Therefore, to avoid potential network failures and to enforce court orders, providers implement several strategies. And they normally control your traffic with their DNS, the default ones. So, it means that your ISP knows all your requests, what you look for on the internet and if you’re trying to enter blocked websites. And once they know about your activity, they can:
- Totally block P2P: All torrent blocked when your ISP doesn’t want you to use torrents at all.
- Schedule a P2P filter: Torrent blocked, usually in the evening, to avoid downloads.
- Limit the bandwidth for P2P and torrents: You can download but the bandwidth of P2P and torrents is penalized by XX% and it’s slower than usual.
But to manage an Internet network is a mammoth task. Therefore, I can understand ISPs that limit and filter bandwidth “for the greater good” of their customers. However, it should be clearly indicated that they shape your P2P traffic. That you won’t get 100 MBps 24/7, only when available. Because most of the time, there’s just a fine print about it. Lost in their terms and conditions, where nobody ever reads… Seems like they sacrifice the truth to get the most subscribers. As a result, you need the best VPN for P2P.
How to check if P2P is blocked?
Some Internet Service Providers slow down certain types of traffic, as I said. And other ISPs even slow down their customers’ connections if they reach a certain download limit in a month. But is your ISP throttling your traffic?
Here’s a simple way to know whether your ISP is performing any traffic shaping on your connection: It’s called the Glasnost project. And it’s a test that measures and compares the performance of data flows between your device and their measurements servers. Basically, your device sends data to their server and their server sends data in response. And then they analyze the upstream and downstream directions.
You could also decide to simply click on a magnet linked and see if you can download the file… Magnet links are hyperlinks containing the torrent hash code.
How to bypass a P2P block list?
Because that’s what you really want here, knowing how to bypass ISP throttling while torrenting. And fortunately, you can get your bandwidth back with the best VPN for P2P! Indeed, in this paragraph, I’ll explain how to bypass torrent block and all your ISP’s restrictions.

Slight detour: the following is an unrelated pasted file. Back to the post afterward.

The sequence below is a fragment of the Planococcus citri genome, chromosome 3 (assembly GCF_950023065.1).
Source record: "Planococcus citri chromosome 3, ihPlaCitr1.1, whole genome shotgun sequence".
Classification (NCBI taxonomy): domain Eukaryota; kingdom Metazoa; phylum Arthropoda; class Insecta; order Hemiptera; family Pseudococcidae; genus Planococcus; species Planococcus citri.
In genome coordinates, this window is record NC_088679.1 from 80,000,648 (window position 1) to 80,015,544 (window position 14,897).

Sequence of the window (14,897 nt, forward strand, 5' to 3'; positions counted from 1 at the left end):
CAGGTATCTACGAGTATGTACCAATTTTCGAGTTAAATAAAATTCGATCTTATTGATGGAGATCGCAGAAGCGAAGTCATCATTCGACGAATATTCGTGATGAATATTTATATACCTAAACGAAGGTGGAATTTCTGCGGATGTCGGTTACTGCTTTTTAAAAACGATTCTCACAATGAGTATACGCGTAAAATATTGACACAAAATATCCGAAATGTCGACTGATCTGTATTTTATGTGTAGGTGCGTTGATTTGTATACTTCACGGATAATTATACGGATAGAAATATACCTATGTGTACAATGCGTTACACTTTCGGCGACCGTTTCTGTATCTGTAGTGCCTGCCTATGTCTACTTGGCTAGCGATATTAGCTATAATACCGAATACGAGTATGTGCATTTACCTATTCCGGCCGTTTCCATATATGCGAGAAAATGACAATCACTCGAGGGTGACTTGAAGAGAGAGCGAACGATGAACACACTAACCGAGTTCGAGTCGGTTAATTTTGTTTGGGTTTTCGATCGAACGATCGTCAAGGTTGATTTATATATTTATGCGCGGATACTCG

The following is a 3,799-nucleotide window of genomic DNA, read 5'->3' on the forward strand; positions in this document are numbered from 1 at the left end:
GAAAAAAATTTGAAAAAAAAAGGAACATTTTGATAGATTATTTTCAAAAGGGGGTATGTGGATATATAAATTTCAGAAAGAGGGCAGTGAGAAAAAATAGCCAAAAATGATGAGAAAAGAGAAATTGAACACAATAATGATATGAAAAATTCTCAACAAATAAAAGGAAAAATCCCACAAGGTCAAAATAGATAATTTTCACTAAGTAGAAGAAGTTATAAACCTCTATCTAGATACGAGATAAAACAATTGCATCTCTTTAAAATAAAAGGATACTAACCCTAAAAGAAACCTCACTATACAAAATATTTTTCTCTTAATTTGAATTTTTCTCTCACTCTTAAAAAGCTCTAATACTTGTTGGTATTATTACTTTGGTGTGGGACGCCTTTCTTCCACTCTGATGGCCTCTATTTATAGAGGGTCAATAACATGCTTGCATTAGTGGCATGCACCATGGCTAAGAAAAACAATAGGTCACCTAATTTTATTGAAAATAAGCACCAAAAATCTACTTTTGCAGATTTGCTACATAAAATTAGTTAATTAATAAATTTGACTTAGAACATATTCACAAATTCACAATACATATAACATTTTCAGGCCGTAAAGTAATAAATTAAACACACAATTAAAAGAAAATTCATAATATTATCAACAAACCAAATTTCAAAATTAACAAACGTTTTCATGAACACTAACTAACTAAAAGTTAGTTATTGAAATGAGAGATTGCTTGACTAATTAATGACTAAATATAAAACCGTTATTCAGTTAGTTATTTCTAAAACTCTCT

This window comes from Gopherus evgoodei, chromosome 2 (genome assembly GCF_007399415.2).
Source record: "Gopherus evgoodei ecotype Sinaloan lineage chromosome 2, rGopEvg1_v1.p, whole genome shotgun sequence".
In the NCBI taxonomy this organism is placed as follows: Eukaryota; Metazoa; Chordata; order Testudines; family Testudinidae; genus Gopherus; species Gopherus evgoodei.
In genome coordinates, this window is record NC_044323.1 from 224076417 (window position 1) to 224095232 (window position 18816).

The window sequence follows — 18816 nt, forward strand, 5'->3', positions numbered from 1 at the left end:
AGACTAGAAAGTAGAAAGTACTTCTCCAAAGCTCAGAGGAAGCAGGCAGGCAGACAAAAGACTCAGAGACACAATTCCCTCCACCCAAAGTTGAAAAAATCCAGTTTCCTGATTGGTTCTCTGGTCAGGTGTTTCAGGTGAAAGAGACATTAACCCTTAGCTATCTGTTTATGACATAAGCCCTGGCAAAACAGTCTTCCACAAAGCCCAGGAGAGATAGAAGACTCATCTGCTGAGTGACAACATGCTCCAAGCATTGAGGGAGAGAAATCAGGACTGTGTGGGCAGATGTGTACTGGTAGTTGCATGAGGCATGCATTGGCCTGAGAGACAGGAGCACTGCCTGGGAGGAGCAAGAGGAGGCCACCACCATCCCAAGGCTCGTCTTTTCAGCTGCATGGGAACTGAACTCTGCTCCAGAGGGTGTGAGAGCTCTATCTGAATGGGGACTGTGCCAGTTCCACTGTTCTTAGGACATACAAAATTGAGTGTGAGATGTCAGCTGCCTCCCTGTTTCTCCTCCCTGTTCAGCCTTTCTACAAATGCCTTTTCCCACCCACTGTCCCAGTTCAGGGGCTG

Step 1: Change your DNS servers to unblock P2P
While it sounds technical and complicated, it’s not. And it’s imperative to stop using your ISP’s DNS servers. Not only to bypass P2P block. But because otherwise your ISP logs all your traffic and you can say goodbye to your privacy.
DNS always work in pairs: With a preferred DNS server and an alternate DNS server. Consequently, when changing the DNS servers of your device, you need to change 2 IP addresses. Furthermore, you can delete the DNS servers you’re not using. While using new DNS servers, your service is more secure. Also, you can even get a faster service. The public DNS servers below are reliable options. Bonus: They’re free. Also, you can find a tutorial for Windows 10 in my DNS leak article.
|Public DNS Provider||Preferred DNS server||Alternate DNS server||Website|
|Comodo DNS||22.214.171.124||126.96.36.199||Visit Now|
|Google DNS||188.8.131.52||184.108.40.206||Visit Now|
|Neustar DNS||220.127.116.11||18.104.22.168||Visit Now|
However, changing DNS is obviously not enough to bypass torrent block. Because your provider can still analyze your traffic data, the ports you’re using and the type of requests you’ve made on the internet. But it’s a good start to remove the most basic P2P filters, before using a VPN P2P.
Step 2: Encrypt your traffic with a P2P VPN
And this is the ultimate solution to bypass P2P block lists. Maybe the filtering is managed at the hardware level, by the router provided in the package or by a P2P blocker. So, you can’t delete the filters. But you can bypass P2P block.
And the tool you need is a Virtual Private Network. I’ll let you read about the VPN definition. Because I want to keep it short in this article about the torrent bypass. a VPN for P2P encrypts your traffic data. And this data encryption ensures that your ISP is not able to read your activity. Therefore, your ISP can’t determine what you’re doing on the Internet. And if he can’t determine what your traffic is, there’s no way to throttle it.
While you could use a torrent proxy website, or the Tor network, these solutions are either not encrypting your traffic, or too slow to get good download speeds.
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Bypass P2P block: The best P2P VPN
Finally, here’s my recommendation for the best VPN for P2P. And each P2P VPN of this list offers premium features to bypass P2P block and hide downloads from ISP. Also, their reliable traffic encryption allows users to bypass torrent block easily. So just pick one in the following list. Because they’re all good. Therefore, you’ll be able to bypass P2P block lists and download torrents.
This was my guide: How to bypass P2P block? Use a P2P VPN to bypass torrent block! Stay tuned for more articles coming soon.